[SciPy-User] frequency components of a signal buried in a noisy time domain signal
Fri Feb 26 15:38:36 CST 2010
Maybe you can try sigview (http://www.sigview.com/), if that is what you
need, or you can invest some time in learning more about
spectral analysis, and then write your own software that will be tied to
your particular application / requirement.
I cannot give you a short answer to your question regarding the noise
bandwidth, but I can give you a few pointers.
1. When you have sampled signal which consists of desired signal + noise,
usually it helps to know what is the bandwidth of the desired signal.
In most applications that is the case, unless you are analyzing a completely
unknown signal (military applications, SETI, etc). Then you can filter the
signal to remove as much noise as possible.
2. In real world applications, there will always be some wideband noise
(i.e., thermal noise), and you might also have some narrowband
noise/interference. White noise is the most common type of wideband noise
that you would encounter, even though it may be "coloured" noise if you are
analyzing a signal at the output of nonideal Rx filter (for example in radio
3. As long as power spectral density of the signal is higher then the power
spectral density of the noise (at least in some portions of the spectrum),
simple FFT or periodogram (do a google search) approach will suffice.
On 26 February 2010 16:24, Nils Wagner <firstname.lastname@example.org> wrote:
> On Fri, 26 Feb 2010 15:56:29 -0500
> Ivo Maljevic <email@example.com> wrote:
> > Nils,
> > Yes, FFT can be used to visualize the frequency content
> >of a signal buried
> > in the noise, especially if it is is narrowband,
> > even though more advanced spectral analysis is required
> >for advanced
> > applications.
> Thank you very much for your reply.
> Are you aware of free software for advanced applications ?
> What could be done in case of broadband noise ?
> > I cannot help you with non-uniformly spaced samples
> >(some sort of
> > interpolation comes to mind), but next power of 2 should
> >be trivial. Without
> > checking for the argument type, you can implement the
> >function like this:
> > def nextpow2(n):
> > m_f = np.log2(n)
> > m_i = np.ceil(m_f)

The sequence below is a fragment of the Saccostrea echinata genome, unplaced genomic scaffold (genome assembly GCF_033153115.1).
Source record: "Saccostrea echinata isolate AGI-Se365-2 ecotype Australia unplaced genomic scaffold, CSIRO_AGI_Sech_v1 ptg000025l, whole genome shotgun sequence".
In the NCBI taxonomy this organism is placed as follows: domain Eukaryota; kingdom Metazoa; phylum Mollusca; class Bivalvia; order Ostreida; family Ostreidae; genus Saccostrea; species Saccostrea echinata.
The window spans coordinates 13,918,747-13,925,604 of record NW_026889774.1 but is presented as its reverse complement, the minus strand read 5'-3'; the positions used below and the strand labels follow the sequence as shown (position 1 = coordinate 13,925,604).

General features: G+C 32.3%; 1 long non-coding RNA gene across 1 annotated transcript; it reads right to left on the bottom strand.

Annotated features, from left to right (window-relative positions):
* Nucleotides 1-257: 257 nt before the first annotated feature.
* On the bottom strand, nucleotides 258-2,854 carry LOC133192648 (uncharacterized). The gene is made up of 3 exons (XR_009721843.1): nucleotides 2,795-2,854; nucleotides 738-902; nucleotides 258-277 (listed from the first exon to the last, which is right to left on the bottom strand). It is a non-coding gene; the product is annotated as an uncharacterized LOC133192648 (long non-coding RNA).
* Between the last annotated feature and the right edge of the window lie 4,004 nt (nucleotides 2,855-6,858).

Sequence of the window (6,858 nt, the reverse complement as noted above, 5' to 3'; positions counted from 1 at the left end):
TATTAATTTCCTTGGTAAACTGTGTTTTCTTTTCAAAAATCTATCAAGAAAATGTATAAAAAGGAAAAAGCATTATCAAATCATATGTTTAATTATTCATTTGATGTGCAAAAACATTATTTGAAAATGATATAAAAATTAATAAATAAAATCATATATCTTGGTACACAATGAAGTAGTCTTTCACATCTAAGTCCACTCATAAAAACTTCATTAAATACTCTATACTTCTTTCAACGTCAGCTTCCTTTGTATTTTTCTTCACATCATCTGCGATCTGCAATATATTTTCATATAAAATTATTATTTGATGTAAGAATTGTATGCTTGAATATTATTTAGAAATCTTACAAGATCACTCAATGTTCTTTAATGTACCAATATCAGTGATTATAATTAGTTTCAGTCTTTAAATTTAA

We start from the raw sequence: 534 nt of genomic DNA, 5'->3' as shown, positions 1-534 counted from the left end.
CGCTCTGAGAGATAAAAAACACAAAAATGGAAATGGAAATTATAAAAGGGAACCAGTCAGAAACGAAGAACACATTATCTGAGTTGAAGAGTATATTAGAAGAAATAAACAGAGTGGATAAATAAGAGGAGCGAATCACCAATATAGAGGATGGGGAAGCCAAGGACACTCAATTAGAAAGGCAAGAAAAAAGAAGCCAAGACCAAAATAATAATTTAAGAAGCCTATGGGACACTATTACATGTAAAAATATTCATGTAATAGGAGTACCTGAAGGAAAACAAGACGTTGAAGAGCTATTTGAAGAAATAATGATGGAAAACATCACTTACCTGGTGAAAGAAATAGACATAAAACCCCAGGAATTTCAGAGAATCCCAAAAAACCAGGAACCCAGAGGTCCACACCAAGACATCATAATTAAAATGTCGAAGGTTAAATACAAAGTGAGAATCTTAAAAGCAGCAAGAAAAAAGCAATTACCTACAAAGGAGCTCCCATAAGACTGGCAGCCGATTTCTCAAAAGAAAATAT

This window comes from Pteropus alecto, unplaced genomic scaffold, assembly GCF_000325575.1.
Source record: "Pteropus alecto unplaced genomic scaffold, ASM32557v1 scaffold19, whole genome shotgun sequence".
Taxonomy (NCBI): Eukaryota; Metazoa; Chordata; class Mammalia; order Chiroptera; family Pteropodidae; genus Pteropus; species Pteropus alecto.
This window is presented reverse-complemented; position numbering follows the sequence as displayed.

> > return 2**m_i
> > Hope it helps,
> > Ivo
> > On 26 February 2010 14:05, Nils Wagner
> ><firstname.lastname@example.org> wrote:
> >> Hi all,
> >> A common use of Fourier transforms is to find the
> >> frequency components of a signal buried in a noisy time
> >> domain signal.
> >> I found a Matlab template at
> >> http://www.mathworks.com/access/helpdesk/help/techdoc/ref/fft.shtml
> >> Matlab has a function
> >> nextpow2(L)
> >> Is there a similar build-in function in numpy/scipy ?
> >> I tried to convert the m-file into a pythonic form.
> >> What is needed to obtain a similar figure of the
> >> single-sided amplitude spectrum using
> >> numpy/scipy/matplotlib ?
> >> from numpy import sin, linspace, pi
> >> from numpy.random import randn
> >> from pylab import plot, show, title, xlabel, ylabel
> >> from scipy.fft import fft
> >> Fs = 1000. # Sampling frequency
> >> T = 1./Fs # Sample time
> >> L = 1000 # length of signal
> >> t = arange(0,L)*T
> >> x = 0.7*sin(2*pi*50*t)+sin(2*pi*120*t)
> >> y = x + 2*randn(len(t))
> >> plot(Fs*t[:50],y[:50])
> >> title('Signal corrupted with zero-mean random noise')
> >> xlabel('Time (milliseconds)')
> >> #
> >> #
> >> #
> >> #NFFT = 2^nextpow2(L); # Next power of 2 from length of
> >> Y = fft(y,NFFT)/L
> >> f = Fs/2*linspace(0,1,NFFT/2+1)
> >> plot(f,2*abs(Y[:NFFT/2+1]))
> >> title('Single-sided amplitude spectrum of y(t)')
> >> xlabel('Frequency (Hz)')
> >> ylabel('|Y(f)|')
> >> show()
> >> What can be done in case of nonequispaced data ?
> >> http://dx.doi.org/10.1137/0914081
> >> Thanks in advance
> >> Nils
> >> _______________________________________________
> >> SciPy-User mailing list
> >> SciPy-User@scipy.org
> >> http://mail.scipy.org/mailman/listinfo/scipy-user
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